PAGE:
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Foreign Indeed

The eccentric Al Diwan has a delightful Middle Eastern accent

The first time I stopped by Al Diwan Mediterranean Grill was at lunchtime on a Friday. It was 11:45 a.m., to be exact. I almost ran full tilt into the French doors because I didn't expect them to be locked, but locked they were. I peered through the glass into the darkened dining room, glanced around the parking lot -- empty of cars -- checked my watch, then double-checked the sandwich board propped out front advertising a lunch special. Hmm.

The next time I tried a weeknight, but I'd learned my lesson: I called first. "Yes, certainly we are open; we serve dinner until 10 p.m.," a cheery-sounding woman assured me. "Lunch last Friday? Oh, dear, we were here, I'm sure; we must have forgotten to unlock the doors." Put a bit of a damper on the lunch crowd, I'd think.

Twenty minutes later I arrived at the restaurant to findŠ nobody home. The doors this time were open, the lights were on, and a singer softly undulated in Arabic from the stereo speakers, but the place was as deserted and spooky as the Marie Celeste. "Hello?" I called out. No answer. I helped myself to a menu from the hostess station. I waited. I looked behind the bar. No bartender hiding there. Finally I followed the muffled sound of clattering plates through a swinging door in the back, and scared the hell out of the woman washing dishes.

You won't need a hit from the hookah pipe to enjoy Al Diwan's mixed grill.
Amy Spangler
You won't need a hit from the hookah pipe to enjoy Al Diwan's mixed grill.

Once the dishwasher got over her fright and found the hostess, though, my friends and I settled in to dine in solitary splendor, happily neither hovered over nor forgotten. We started with the complimentary plate of crisp, curly strips of fried pita bread and a small cup of lemon-tart tahini dip. The pita chips were perfect for scooping up just about anything that came our way, I discovered, as we waded into our appetizers.

To call Al Diwan "Mediterranean" stretches geography somewhat, at least as I understand it. The menu, like the piped-in music, is solidly Middle Eastern. The decor, now, that's Mediterranean, thanks to the room's former incarnation as Cent'Anni. That explains the faux frescoed walls with trompe l'oeil Italianate pillars, and the portrait of a medieval lutist posed over the belly dancer's stage, who looks faintly surprised at his new digs. (It doesn't explain the faint image of Casper the Friendly Ghost painted on the wooden door behind the stage. Maybe there's some truth to the rumor that the previous tenant conducted seances.)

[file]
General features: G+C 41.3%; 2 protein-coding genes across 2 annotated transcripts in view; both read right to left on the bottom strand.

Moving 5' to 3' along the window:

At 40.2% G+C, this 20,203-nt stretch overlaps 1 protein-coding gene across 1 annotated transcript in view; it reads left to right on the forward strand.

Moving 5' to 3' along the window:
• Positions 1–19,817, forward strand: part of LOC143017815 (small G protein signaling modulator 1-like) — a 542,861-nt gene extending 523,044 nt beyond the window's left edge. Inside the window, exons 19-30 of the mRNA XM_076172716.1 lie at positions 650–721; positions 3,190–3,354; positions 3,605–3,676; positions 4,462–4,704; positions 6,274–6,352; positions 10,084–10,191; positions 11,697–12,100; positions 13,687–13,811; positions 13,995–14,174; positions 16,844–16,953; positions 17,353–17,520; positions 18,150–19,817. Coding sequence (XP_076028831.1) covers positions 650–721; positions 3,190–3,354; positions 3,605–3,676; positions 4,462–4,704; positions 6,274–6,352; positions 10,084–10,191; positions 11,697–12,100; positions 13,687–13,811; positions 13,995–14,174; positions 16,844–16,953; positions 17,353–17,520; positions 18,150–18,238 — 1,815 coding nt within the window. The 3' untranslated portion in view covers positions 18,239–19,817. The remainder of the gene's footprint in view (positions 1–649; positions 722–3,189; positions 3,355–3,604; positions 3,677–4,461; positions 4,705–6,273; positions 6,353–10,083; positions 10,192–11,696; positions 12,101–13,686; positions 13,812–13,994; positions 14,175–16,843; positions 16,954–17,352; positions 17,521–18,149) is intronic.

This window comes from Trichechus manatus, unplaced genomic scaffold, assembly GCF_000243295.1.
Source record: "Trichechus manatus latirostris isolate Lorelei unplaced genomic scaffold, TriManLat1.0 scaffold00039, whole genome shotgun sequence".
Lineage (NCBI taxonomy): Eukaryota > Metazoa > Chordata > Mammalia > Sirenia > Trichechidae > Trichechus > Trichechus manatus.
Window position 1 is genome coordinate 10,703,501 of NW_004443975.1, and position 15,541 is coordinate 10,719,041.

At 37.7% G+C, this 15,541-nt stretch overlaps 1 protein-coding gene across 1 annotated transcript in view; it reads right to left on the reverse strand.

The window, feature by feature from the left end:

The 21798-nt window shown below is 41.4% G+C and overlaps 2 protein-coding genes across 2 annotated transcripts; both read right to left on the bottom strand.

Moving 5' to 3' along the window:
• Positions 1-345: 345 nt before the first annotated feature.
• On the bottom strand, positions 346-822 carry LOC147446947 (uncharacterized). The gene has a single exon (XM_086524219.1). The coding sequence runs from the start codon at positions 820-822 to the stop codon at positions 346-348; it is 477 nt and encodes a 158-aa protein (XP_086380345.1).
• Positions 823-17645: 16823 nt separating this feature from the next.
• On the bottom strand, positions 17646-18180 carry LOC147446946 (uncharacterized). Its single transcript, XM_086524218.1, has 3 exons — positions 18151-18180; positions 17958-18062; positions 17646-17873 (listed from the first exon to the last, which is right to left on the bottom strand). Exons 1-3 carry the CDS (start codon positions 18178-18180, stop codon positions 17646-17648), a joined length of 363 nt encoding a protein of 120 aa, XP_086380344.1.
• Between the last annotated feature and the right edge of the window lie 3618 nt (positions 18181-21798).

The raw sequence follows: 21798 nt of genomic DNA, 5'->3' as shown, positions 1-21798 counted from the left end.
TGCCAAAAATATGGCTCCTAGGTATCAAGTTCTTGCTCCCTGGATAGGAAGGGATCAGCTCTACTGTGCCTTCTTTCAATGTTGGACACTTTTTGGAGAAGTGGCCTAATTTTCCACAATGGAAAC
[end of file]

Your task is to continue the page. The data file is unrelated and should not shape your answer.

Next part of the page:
Fully half the menu at Al Diwan is devoted to appetizers served hot or cold. It's like a miniature food festival without all that bothersome walking from stall to stall, a caravan of falafel and kabobs and kibbe that will obligingly come to you. Amused by our dithering over the 30 different offerings, the waitress suggested we compromise with the mezze assortment called the Al Diwan Sampler ($8.95), found only on the lunch menu but available anytime, it seems.

This mixed selection is ample for a full meal for one or a lot of fun for two or more. There are four dainty pyramid-shaped "pies," yeasty golden-brown jackets of baked dough stuffed either with dollops of sautéed spinach and onion scented with allspice, or with spicy ground meat and toasted pine nuts.

Other delicacies joined the quartet of pies: two pointy brown spheres of deep-fried kibbe, stuffed with cinnamon-tinged ground lamb and more toasted pine nuts. A pair of crunchy fried falafel patties. A great lake of hummus, astonishingly light and fluffy and glossy as mayonnaise, and another of baba ghanoush, pureed baked eggplant smoky and rich with sesame paste, garlic and onion, but without a trace of that slimy bitterness that so often plagues eggplant dishes. There's a forest-green mountain of tabbouleh salad, tender bulgur wheat grains tossed with fresh mint and parsley and topped with diced tomatoes, and a pair of plump finger-roll grape leaves stuffed with seasoned rice and mint, drenched with lemon juice.

We couldn't resist trying just one more of the appetizers, the sojuk ($5.95), an Armenian beef sausage. These loosely sliced links had tight skins and a crumbly texture that reminded us of chorizo, we decided, with that same telltale slick of rosy red grease beneath them. But we never could agree on the seasoning. It's cinnamon, I insisted. No, it's cardamom, argued my friends, or allspice. "It's just spices," the waitress told us soothingly. I still think it was cinnamon, and I've got the ink, so I win; but, bottom line, that sausage was fragrant and flavorful. I'd love to try it with scrambled eggs.

The other eponymous item on the menu, the Al Diwan Salad ($7.95), is now one of my all-time favorite salads. This is an enormous pasta bowl full of fresh, fashionably spiky greens jumbled with an ingenious array of uncommon treats: fat, sticky date wedges, chunks of firm, not-too-sweet mango, crisp walnut halves and crumbles of an exceptionally fresh, soft goat cheese. Lightly dressed with an understated balsamic vinaigrette, the combination of flavors and textures sparkles. "I've never seen you finish a salad," noted one of my friends, raising his eyebrow as I greedily chased the last bits and pieces around my bowl.

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